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Air Quality 101

My Purifier Has a Built-In Air Quality Monitor, Why Get Another One?


Since releasing the Laser Egg, we've received lots of questions about what it is, how to use it, and maybe most importantly, why anyone would want it. One interesting facet of this question comes in this form:

My purifier already has a built-in particle detector that tells me whether the air is good, okay or bad. Why should I invest in a separate device to measure my indoor air quality?

Fair enough! My phone has a calculator app on it, so why would I buy a standalone calculator? Maybe there are engineers out there who swear by their TI-89’s, but I haven’t noticed that gap in my life.

However, comparing the Laser Egg to a purifier’s built-in particle sensor is a little different. It’s more like asking, in a conversation about motorcycle safety, whether you need a helmet if you already own a fedora. They are barely in the same category.

The technology

Just about every air purifier that has a built-in air quality monitor (including our own) uses a dust sensor like this one to detect particulate matter. These devices use an infrared beam and a sensor.

Each particle that passes between the beam and the sensor absorbs a little bit of light, causing the beam to dim a little bit. The sensor picks up on this change, and makes a general estimation of the air quality.

That’s why these devices usually display the reading on a scale similar to the following:

Five lights/bars
An AQI number that is clearly just made up

Even on a simplified scale, the truth is that these sensors still give a wildly inaccurate picture of what your indoor air quality is like. Side-by-side, we’ve seen a Laser Egg reading 400+ AQI while the infrared sensor still says “Good.”

Laser diffraction, however, is a much more sophisticated technology that can actually count particles and tell you things about them, such as their size. By measuring how a focused laser beam bounces off of the microscopic particles passing through the device, the Laser Egg can give you much more informative readings than an infrared sensor:

Exact AQI, on both the American and Chinese scales
Concentration of PM2.5 and PM10 particles
Total number of PM2.5 and PM10 particles

Why does that matter?

The truth is, maybe for you it doesn’t. Maybe you’re the kind of person who doesn’t care whether it’s 5ºC or 15ºC outside, you just want someone to tell you that you need a sweater. That’s fine.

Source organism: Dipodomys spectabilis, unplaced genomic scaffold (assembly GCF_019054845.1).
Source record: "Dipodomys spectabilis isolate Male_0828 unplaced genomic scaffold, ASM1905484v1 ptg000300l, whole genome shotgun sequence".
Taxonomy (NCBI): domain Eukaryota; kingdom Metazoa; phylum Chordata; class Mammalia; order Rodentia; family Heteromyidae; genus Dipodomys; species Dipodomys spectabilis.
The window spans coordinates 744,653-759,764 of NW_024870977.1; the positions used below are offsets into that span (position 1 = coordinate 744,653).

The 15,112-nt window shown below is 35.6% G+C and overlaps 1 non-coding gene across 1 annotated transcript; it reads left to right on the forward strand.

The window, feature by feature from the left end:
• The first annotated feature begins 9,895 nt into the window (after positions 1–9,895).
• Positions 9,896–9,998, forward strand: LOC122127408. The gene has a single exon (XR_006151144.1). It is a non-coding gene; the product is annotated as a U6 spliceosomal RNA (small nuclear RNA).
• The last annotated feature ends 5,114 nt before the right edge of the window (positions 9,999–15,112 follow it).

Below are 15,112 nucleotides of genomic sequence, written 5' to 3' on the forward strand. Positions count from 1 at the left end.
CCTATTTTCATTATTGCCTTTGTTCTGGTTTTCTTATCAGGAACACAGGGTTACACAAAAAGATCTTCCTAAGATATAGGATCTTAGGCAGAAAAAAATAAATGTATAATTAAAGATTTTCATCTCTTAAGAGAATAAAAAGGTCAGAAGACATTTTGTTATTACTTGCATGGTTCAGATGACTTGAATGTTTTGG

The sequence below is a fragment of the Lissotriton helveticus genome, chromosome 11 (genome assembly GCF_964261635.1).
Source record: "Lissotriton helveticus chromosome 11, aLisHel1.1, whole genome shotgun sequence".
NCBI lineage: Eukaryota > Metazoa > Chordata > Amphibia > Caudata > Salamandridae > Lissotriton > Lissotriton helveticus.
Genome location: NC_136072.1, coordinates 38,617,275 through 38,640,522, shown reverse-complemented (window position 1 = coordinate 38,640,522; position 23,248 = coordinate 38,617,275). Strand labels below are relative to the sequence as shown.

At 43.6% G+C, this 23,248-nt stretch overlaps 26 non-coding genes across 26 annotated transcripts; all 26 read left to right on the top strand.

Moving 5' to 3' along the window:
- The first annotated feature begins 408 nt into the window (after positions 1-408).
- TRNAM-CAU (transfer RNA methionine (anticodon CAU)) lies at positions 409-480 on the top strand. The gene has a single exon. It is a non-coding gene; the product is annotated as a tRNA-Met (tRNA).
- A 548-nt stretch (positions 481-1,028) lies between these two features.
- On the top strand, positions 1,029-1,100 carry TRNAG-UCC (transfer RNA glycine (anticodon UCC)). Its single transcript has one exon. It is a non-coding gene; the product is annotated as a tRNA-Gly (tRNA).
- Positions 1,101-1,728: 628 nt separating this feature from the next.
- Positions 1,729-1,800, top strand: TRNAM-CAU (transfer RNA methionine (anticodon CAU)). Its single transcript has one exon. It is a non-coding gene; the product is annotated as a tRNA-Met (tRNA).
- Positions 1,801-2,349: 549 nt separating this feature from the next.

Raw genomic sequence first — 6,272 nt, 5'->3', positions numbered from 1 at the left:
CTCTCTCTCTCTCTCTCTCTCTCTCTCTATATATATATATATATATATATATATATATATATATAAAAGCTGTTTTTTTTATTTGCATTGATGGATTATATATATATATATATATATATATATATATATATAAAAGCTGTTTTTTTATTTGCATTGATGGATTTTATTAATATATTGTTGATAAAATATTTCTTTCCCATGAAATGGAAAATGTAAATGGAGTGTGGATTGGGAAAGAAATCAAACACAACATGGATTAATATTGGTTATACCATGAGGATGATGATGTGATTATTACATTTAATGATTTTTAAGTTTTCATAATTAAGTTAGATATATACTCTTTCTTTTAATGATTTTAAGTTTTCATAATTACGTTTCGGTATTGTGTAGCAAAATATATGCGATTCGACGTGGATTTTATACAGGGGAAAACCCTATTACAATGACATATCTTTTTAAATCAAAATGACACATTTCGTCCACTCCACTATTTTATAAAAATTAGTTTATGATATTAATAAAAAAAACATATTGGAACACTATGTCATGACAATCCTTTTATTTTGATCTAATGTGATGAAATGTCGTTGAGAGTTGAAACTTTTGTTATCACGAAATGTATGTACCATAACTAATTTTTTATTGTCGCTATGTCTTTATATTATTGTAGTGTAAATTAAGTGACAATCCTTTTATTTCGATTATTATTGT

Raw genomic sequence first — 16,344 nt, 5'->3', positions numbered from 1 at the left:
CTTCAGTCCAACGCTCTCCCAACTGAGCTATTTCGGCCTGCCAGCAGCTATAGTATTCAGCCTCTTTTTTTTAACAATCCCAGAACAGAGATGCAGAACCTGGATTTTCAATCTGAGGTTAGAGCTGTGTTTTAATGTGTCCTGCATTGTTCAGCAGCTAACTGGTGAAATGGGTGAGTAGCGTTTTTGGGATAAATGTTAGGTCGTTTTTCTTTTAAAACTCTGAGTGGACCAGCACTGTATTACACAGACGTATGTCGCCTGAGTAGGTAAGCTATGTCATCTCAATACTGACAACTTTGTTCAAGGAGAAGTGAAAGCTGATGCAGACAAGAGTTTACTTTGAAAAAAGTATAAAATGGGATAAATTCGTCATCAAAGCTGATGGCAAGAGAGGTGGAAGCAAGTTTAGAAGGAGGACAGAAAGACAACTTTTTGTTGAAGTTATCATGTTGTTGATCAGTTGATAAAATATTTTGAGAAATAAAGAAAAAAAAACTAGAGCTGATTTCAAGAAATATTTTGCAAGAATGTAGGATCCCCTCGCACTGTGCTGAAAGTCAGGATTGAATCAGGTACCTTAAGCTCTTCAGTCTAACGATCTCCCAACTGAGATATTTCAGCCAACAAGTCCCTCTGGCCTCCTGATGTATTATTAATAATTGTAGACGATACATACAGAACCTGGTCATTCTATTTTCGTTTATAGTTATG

But if you want to take control of your environment, then you need to be able to make accurate assessments. Part of that is having a highly calibrated tool that can make precise measurements, certainly. The Laser Egg lets you see in extreme detail how little changes—from resealing your windows to burning higher-quality candles—can truly have an impact on your indoor air quality, but there is one even simpler reason to invest in a standalone particle detector:

Getting your air quality data from the same unit that cleans your air does not give you a clear picture of what’s going on across the room.

Above, we mentioned the story of the Laser Egg, sitting on a desk, reading 400+ AQI while the infrared sensor still said the air was great. Part of that is just because infrared sensors just aren’t very accurate, but another factor is that the sensor is sampling air in what is surely the cleanest part of the room: The purifier’s immediate vicinity.

We’ve tested a lot of purifiers, and we’ve found that if you hold a particle counter right on top of the unit, then yeah. Almost all of them produce terrific readings. But when you put the particle counter across the room, you start to see which ones are effective and which aren’t.

Other use cases

We thought it would be fun to illuminate a few other situations where a Laser Egg comes in handy. Being battery powered and WiFi-enabled opens up some interesting possibilities beyond auditing your purifier:

On-site checks for outdoor activities

A Beijing startup that takes groups of kids on interesting outdoor adventures outside of the city uses the Laser Egg to perform on-site air quality checks when they arrive at a venue.

Parents and schools are particularly concerned about the air that their children are breathing. Their phone app may say that the air is really bad in Dongcheng district, but out in the mountains, where the activity is taking place, the situation may be completely different.

The Laser Egg gives them the confidence to decide whether or not activities need to be moved indoors, based on what the air in their immediate surroundings is like.

Make people stop quoting that “living in Beijing is like smoking 50 cigarettes a day” statistic

Smog is bad, mmkay? We know that. It’s not great to breathe in 200AQI air every day. But cigarette smoke is just so much worse. If you’ve ever had someone justify contaminating a space with second hand smoke with a line like “Beijing is like, one of the most polluted cities in the world, and you’re worried about this one cigarette?” then they need to see a Laser Egg.

Seriously. Just turn on a Laser Egg, then light a cigarette and watch what happens. You don’t even need to hold the cigarette near the egg — The AQI reading will still spike to the 350-500 range.

Most people know that smog is bad and cigarettes are also bad, but nobody really knows how to quantify and compare those things. But there are tools to help you see the invisible things that can hurt you, which lets you act, and we finally have one that’s both powerful and affordable.